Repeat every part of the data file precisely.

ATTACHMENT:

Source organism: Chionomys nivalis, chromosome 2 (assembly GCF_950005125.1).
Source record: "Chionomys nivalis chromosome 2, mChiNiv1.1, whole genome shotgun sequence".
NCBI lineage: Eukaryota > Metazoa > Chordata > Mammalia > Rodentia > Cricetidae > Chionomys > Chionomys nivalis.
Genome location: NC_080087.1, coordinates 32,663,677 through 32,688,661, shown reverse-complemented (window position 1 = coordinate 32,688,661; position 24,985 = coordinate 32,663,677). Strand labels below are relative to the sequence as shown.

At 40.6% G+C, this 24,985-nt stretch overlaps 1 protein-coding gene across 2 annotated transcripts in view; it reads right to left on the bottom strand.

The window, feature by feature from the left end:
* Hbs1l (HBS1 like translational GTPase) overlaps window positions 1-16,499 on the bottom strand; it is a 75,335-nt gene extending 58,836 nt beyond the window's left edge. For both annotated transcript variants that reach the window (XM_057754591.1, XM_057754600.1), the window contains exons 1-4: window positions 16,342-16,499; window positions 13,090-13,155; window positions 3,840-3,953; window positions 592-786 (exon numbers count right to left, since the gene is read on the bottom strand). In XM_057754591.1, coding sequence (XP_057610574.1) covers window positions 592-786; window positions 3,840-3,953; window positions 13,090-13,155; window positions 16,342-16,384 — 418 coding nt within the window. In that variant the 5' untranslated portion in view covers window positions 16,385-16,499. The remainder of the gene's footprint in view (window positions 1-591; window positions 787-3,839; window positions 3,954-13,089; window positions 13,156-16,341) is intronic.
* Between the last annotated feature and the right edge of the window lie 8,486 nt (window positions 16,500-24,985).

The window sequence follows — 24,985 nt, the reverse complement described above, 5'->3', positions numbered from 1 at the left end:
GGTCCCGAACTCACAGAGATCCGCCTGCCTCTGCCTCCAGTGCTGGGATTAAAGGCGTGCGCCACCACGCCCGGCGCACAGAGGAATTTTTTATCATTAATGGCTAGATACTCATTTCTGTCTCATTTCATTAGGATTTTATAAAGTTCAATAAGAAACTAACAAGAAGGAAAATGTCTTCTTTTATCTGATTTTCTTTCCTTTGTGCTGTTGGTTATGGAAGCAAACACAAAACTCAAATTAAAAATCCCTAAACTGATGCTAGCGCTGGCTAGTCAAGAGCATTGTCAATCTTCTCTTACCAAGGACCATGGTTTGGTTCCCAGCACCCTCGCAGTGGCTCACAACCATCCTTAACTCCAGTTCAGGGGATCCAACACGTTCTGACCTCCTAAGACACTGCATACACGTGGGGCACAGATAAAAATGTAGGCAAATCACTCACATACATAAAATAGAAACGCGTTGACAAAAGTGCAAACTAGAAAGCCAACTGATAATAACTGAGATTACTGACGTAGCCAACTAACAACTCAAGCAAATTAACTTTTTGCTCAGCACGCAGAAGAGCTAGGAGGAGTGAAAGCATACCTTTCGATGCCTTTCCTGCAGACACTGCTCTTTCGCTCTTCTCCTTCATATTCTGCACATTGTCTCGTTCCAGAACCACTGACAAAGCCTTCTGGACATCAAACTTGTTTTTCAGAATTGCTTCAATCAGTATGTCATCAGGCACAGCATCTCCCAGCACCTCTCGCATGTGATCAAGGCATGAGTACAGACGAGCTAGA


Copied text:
Source organism: Chionomys nivalis, chromosome 2 (assembly GCF_950005125.1).
Source record: "Chionomys nivalis chromosome 2, mChiNiv1.1, whole genome shotgun sequence".
NCBI lineage: Eukaryota > Metazoa > Chordata > Mammalia > Rodentia > Cricetidae > Chionomys > Chionomys nivalis.
Genome location: NC_080087.1, coordinates 32,663,677 through 32,688,661, shown reverse-complemented (window position 1 = coordinate 32,688,661; position 24,985 = coordinate 32,663,677). Strand labels below are relative to the sequence as shown.

At 40.6% G+C, this 24,985-nt stretch overlaps 1 protein-coding gene across 2 annotated transcripts in view; it reads right to left on the bottom strand.

The window, feature by feature from the left end:
* Hbs1l (HBS1 like translational GTPase) overlaps window positions 1-16,499 on the bottom strand; it is a 75,335-nt gene extending 58,836 nt beyond the window's left edge. For both annotated transcript variants that reach the window (XM_057754591.1, XM_057754600.1), the window contains exons 1-4: window positions 16,342-16,499; window positions 13,090-13,155; window positions 3,840-3,953; window positions 592-786 (exon numbers count right to left, since the gene is read on the bottom strand). In XM_057754591.1, coding sequence (XP_057610574.1) covers window positions 592-786; window positions 3,840-3,953; window positions 13,090-13,155; window positions 16,342-16,384 — 418 coding nt within the window. In that variant the 5' untranslated portion in view covers window positions 16,385-16,499. The remainder of the gene's footprint in view (window positions 1-591; window positions 787-3,839; window positions 3,954-13,089; window positions 13,156-16,341) is intronic.
* Between the last annotated feature and the right edge of the window lie 8,486 nt (window positions 16,500-24,985).

The window sequence follows — 24,985 nt, the reverse complement described above, 5'->3', positions numbered from 1 at the left end:
GGTCCCGAACTCACAGAGATCCGCCTGCCTCTGCCTCCAGTGCTGGGATTAAAGGCGTGCGCCACCACGCCCGGCGCACAGAGGAATTTTTTATCATTAATGGCTAGATACTCATTTCTGTCTCATTTCATTAGGATTTTATAAAGTTCAATAAGAAACTAACAAGAAGGAAAATGTCTTCTTTTATCTGATTTTCTTTCCTTTGTGCTGTTGGTTATGGAAGCAAACACAAAACTCAAATTAAAAATCCCTAAACTGATGCTAGCGCTGGCTAGTCAAGAGCATTGTCAATCTTCTCTTACCAAGGACCATGGTTTGGTTCCCAGCACCCTCGCAGTGGCTCACAACCATCCTTAACTCCAGTTCAGGGGATCCAACACGTTCTGACCTCCTAAGACACTGCATACACGTGGGGCACAGATAAAAATGTAGGCAAATCACTCACATACATAAAATAGAAACGCGTTGACAAAAGTGCAAACTAGAAAGCCAACTGATAATAACTGAGATTACTGACGTAGCCAACTAACAACTCAAGCAAATTAACTTTTTGCTCAGCACGCAGAAGAGCTAGGAGGAGTGAAAGCATACCTTTCGATGCCTTTCCTGCAGACACTGCTCTTTCGCTCTTCTCCTTCATATTCTGCACATTGTCTCGTTCCAGAACCACTGACAAAGCCTTCTGGACATCAAACTTGTTTTTCAGAATTGCTTCAATCAGTATGTCATCAGGCACAGCATCTCCCAGCACCTCTCGCATGTGATCAAGGCATGAGTACAGACGAGCTAGA